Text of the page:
To grow the diverse “Tea Party” movement and to Get-Out-The-Votes for elections, we need a non-partisan message that resonates with most voters. Candidate and issue focused messages divide voters, while a message based on constitutionally based principles of limited government, free markets, and individual liberties has broad appeal and is sustainable for the long term. It will be easy for volunteers with no experience in this type engagement to communicate a non-partisan, non-confrontational message and thus identify like-minded voters who may want to volunteer, get involved with your organizations, or just be on the mailing/ call list for Getting-Out-The-Vote (GOTV).
Well informed voters, through the use of non-partisan Candidate Nights and non-partisan Voter Guides, can be trusted to vote for candidates who most closely adhere to constitutional principles. As Thomas Jefferson stated in 1789: “It is to me a new and consolatory proof that wherever the people are well-informed they can be trusted with their own government; that whenever things get so far wrong as to attract their notice, they may be relied on to set them to rights."
The non-partisan Tea Party message is resonating with an ever increasing number of voters, including Democrats, Independents, and Republicans. There are now more voters outside the two-party system than ever before and the trend is rapidly growing. For example, Independents represent 60% of voters in Ohio, 51% in Massachusetts, and 25% in Florida. Recent national polls of likely voters confirm that the non-partisan Tea Party message of limited government, free markets, and individual liberties is highly relevant to voters and has broad cross-party appeal. Specifically,
· A mid-January, 2011 Gallup poll showed that 7 in 10 national adults, covering Democrats, Republicans, and Independents, say it is important that leaders in Congress take the Tea Party movement’s position and objectives into account as they address the nation’s problems. Among Republicans this number is 88%, even though only half are self-identified Tea Party supporters.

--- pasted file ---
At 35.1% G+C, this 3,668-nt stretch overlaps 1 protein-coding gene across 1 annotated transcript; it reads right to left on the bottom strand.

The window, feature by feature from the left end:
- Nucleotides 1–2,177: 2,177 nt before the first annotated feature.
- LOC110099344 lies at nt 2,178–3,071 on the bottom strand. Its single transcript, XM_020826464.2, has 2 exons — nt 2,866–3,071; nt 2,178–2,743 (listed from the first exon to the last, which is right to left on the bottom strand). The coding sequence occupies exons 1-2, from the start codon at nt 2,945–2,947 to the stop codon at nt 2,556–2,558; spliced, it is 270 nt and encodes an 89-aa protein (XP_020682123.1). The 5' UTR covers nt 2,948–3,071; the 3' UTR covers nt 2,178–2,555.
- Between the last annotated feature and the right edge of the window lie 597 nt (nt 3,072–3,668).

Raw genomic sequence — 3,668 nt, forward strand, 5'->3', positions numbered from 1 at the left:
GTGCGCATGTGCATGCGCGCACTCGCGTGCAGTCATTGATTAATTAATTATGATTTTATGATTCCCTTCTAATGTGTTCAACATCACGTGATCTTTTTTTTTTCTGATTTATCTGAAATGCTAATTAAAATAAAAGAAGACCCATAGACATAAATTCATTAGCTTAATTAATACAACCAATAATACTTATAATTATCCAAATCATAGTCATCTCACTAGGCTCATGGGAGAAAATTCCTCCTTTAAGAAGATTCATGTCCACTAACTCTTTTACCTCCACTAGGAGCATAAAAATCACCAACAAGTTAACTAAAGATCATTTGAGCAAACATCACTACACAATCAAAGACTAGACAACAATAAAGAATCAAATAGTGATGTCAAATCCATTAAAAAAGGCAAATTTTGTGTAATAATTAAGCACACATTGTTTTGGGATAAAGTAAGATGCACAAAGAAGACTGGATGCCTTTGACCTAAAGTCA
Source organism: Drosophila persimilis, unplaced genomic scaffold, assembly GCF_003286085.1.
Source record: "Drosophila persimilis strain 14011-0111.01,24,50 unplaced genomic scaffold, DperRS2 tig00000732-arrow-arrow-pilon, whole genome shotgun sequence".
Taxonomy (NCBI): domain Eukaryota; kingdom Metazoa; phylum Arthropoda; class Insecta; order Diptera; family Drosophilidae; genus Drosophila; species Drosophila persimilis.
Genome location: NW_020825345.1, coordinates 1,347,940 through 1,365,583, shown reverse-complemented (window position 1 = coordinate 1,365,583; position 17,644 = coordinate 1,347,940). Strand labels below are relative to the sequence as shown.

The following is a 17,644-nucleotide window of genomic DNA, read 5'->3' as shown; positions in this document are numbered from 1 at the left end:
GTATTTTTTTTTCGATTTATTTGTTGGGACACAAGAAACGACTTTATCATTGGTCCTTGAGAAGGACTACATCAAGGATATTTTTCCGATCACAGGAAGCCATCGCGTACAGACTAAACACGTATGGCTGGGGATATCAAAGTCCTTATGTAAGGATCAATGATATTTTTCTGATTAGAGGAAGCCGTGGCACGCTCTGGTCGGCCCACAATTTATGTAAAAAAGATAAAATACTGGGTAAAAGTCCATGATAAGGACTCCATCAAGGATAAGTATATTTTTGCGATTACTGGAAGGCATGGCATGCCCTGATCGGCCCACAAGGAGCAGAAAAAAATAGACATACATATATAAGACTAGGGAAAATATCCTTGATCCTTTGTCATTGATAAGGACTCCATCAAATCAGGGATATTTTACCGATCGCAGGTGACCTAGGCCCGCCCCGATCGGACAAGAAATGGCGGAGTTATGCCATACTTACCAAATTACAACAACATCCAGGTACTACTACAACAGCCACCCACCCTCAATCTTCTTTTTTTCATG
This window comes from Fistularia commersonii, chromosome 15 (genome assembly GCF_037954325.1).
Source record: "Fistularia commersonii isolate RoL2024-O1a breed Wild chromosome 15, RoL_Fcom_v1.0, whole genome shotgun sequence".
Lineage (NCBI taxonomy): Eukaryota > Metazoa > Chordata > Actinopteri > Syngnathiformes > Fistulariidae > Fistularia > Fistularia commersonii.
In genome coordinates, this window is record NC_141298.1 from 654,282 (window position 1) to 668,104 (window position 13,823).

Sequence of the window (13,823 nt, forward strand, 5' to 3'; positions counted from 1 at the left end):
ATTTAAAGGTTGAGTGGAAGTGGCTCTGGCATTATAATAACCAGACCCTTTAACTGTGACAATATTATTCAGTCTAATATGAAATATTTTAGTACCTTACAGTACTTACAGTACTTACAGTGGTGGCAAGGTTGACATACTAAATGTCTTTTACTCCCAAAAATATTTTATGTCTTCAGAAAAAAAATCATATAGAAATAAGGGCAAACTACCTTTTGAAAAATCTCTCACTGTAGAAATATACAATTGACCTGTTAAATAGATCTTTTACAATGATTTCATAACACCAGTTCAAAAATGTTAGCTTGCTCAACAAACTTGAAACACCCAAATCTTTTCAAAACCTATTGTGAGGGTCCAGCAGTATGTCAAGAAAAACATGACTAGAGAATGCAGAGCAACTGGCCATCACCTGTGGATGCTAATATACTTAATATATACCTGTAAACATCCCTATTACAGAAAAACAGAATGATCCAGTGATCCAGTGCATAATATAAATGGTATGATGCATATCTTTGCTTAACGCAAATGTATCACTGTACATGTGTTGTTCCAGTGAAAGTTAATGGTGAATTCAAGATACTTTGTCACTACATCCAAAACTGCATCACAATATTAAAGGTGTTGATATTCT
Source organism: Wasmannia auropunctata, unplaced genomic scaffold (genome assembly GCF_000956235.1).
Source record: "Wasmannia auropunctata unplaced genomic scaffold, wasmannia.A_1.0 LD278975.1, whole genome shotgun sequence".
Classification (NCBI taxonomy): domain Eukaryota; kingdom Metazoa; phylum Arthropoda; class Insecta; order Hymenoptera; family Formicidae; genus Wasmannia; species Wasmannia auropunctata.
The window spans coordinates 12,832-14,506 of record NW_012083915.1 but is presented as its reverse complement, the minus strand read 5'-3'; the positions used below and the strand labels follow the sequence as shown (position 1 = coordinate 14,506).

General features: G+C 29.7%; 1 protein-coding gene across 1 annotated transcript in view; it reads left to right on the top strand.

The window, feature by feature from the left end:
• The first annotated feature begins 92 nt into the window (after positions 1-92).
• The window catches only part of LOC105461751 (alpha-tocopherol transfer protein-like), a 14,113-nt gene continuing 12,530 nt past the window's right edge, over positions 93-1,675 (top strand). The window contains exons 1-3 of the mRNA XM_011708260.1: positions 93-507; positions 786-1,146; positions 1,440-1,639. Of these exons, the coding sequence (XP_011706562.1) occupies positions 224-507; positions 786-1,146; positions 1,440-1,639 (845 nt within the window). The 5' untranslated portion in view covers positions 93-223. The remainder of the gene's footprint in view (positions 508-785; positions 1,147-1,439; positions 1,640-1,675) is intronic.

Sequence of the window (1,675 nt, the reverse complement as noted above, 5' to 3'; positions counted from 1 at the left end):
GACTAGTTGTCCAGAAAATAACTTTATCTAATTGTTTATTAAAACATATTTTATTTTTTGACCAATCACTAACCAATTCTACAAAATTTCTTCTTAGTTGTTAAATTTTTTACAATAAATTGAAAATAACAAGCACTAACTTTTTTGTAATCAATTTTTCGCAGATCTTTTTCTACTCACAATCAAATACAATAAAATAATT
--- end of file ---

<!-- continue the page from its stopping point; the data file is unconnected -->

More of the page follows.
· A February, 2011 Rasmussen Poll indicates that 68% of likely-voters believe big-government and big-business work together against the interests of consumers and investors. This view is shared across partisan, demographic, and ideological lines. Rasmussen states that: “As a result, the gap today between Americans who want to govern themselves and politicians who want to rule over them may be as big as the gap between the colonies and England during the 18th century. And that’s true whether Republicans or Democrats are in charge.”
In light of these findings, a non-partisan message to engage others in productive conversations, with an invitation to join the “Tea Party” movement, can be as simple as: “Hello: My name is _______. I am a concerned citizen from your neighborhood who is troubled by how big-government, career politicians of both parties are bankrupting our country and are jeopardizing our children’s and grandchildren’s future. Are you concerned about what is going on in Washington?” Additionally, a discussion of relevant Economic Principles and sharing a data-based report card for our government would help voters become even more informed of our nation’s predicament and are non-partisan.
“Tea Party” organizations that adhere to a non-partisan message avoid having to form a Political Action Committee (PAC), with its many bookkeeping and filing requirements. In a meeting with lawyers from Ohio’s Secretary of State’s office, we were informed that a PAC or similar structure is necessary once an organization or groups of individuals “are for or against something and if money is involved”. Even donating one’s time and materials can be viewed as in-kind contributions and require a PAC or similar legal entity. Laws in other states may differ, so be sure to check with your Secretary-of-State.
Lastly, in the book Get Out The Vote, by two Yale Professors Donald Green and Alan Gerber, they state that: “Analyses have shown that in Get-Out-The-Vote efforts, campaigns that were strictly non-partisan were neither more nor less effective than campaigns that organized around an issue or a candidate.”